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The equivalent of 2.3 million ūüöó

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Zero Waste London Mail

February 17 · Issue #4 · View online

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Hello!
It’s been a long time since the latest issue. Fighting against Brent council taking down healthy trees for no good reason has kept me fairly busy for the last couple of months. I also created a group in my neighbourhood called Harlesden Climate Action. There’s so much that needs doing in this climate emergency…
Back onto waste reduction. Last month, an official report published by WRAP showed that food waste in the UK has gone ‚¨áÔłŹ by 14% between 2007 and 2018 . By weight, households are responsible for 70% of this waste.
Despite the very welcomed decrease, the carbon foot print of this wasted food is equivalent to the emissions of 2.3 million ūüöó. Financially, the price is also very dear: ¬£60 per month for the average family with children.
I mention this because I know that it’s very easy to be overwhelmed by the crisis we’re in. It’s important to focus on what we can achieve in our own houses, work places & social environment and remember that actions have more impact than words. Limiting all kind of waste is a very good start.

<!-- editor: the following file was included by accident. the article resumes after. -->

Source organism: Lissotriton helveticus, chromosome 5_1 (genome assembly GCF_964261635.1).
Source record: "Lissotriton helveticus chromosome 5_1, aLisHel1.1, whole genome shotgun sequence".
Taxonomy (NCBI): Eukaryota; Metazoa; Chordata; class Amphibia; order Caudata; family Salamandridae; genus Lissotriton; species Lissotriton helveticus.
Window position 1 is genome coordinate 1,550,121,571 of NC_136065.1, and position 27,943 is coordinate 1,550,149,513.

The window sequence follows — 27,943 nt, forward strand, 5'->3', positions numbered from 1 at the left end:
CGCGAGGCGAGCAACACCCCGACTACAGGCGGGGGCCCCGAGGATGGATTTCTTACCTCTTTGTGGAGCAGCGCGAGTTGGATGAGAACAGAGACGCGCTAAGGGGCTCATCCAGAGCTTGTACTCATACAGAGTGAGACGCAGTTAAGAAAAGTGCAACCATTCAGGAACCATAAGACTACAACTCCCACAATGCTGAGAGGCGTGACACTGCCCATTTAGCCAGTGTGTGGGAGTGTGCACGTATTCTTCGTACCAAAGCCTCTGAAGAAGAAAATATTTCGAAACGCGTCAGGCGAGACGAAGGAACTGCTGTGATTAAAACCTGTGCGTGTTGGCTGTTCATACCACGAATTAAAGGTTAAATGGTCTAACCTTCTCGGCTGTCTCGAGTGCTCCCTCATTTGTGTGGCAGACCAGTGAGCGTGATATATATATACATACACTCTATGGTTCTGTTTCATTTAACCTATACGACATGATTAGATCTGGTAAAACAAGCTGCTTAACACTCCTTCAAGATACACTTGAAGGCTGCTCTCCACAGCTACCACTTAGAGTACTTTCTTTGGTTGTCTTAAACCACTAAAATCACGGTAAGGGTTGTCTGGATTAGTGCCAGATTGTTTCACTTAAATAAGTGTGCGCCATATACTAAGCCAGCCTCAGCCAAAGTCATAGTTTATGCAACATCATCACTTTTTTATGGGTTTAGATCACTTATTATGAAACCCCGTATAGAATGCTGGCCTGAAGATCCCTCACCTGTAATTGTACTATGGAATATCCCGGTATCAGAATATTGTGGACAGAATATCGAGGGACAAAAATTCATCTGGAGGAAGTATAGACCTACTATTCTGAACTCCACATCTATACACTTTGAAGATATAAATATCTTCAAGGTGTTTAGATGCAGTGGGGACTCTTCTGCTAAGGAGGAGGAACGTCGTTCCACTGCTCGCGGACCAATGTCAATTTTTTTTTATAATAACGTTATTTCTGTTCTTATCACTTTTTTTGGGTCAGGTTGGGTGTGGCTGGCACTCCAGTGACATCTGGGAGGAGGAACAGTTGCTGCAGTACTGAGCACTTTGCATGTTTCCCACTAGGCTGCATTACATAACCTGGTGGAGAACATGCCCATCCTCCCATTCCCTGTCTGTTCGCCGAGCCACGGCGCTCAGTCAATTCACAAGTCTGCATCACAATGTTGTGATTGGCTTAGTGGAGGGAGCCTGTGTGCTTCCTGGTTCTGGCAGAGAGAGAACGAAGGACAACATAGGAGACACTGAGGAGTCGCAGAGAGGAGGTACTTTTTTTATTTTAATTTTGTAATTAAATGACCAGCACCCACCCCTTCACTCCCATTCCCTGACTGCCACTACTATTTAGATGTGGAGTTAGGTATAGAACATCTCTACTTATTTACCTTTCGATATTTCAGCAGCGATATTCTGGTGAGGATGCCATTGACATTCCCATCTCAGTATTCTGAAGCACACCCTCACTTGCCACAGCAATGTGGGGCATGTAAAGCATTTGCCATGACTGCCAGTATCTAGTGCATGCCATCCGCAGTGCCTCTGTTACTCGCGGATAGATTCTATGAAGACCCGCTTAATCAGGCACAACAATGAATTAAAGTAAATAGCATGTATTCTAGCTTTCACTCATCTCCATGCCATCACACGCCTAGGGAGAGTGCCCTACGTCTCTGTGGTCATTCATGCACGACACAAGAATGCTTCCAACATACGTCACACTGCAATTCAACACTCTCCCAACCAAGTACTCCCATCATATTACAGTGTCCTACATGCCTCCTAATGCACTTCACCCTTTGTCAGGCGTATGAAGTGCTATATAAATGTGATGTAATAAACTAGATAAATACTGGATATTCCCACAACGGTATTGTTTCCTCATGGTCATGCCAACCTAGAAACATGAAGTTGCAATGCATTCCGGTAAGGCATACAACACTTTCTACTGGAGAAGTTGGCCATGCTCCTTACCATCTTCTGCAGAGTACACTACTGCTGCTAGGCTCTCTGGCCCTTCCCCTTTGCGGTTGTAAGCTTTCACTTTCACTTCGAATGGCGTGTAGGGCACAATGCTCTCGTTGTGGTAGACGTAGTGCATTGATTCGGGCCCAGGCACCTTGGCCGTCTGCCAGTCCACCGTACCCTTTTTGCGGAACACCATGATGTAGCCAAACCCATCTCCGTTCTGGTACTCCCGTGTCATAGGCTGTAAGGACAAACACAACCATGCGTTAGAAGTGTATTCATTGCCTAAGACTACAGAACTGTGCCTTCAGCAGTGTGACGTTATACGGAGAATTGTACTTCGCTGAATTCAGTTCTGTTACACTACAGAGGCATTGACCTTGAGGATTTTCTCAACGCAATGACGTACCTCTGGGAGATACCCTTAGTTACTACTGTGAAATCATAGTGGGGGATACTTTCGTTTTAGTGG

On the subject of food waste, there was a very interesting and bizarre story in The Observer last month that I highly recommend you reading - after this newsletter. ; )

The Interview ūüď£
Sebastian Wood is one the volunteers behind the People’s Fridge in Brixton.
For how long has the People’s Fridge been up and running?
It’s been going for almost 3 years.
How much food has it saved? 
We do not have accurate data on this that has been processed. What I can say is we regularly have more than 30 sandwiches, about 20 salad boxes 15 yoghurt pots every Saturday and 3 shopping bags of bread every Thursday.
Can anyone donate and take food?
Yes, general people can donate packaged unoped food still with in its expiry date, fruits and vegetables. Registered food traders can give prepared food that is still edible for the next 48 hours, labeled with ingredients and allergies.
Do you have any idea of the profile of the people who help themselves to the food?
We regularly have people in food poverty in the mornings, while people later in the day tend to be general public if there is food left.
The fridge is not open all the time. Why?
By closing the fridge in the evening it means people don’t tamper with the fridge, especially when they have been drinking or are rowdy. We encourage people to take the food throughout the day.
The fridge is run by a volunteer team of 7 people. It clearly involves a lot of work, doesn’t it?
It does. We meet once a week on a Monday evening, sometimes every other week. Throughout the week, we pick up food from high street companies 3 times, some in the morning, some in the evening.
Apart from saving food from going to waste - which is a big thing already!- has the People’s fridge has had any other positive impact?
It has raised awareness about food waste, especially local food waste. It also has showed people what a group of local residents can do about a big local and more widespread problem. Since launching in London we have had people say to us that they are setting up something similar in their locality.
‚ÄúThe¬†real key is trying to make places who produce food waste reduce it.¬†‚ÄĚ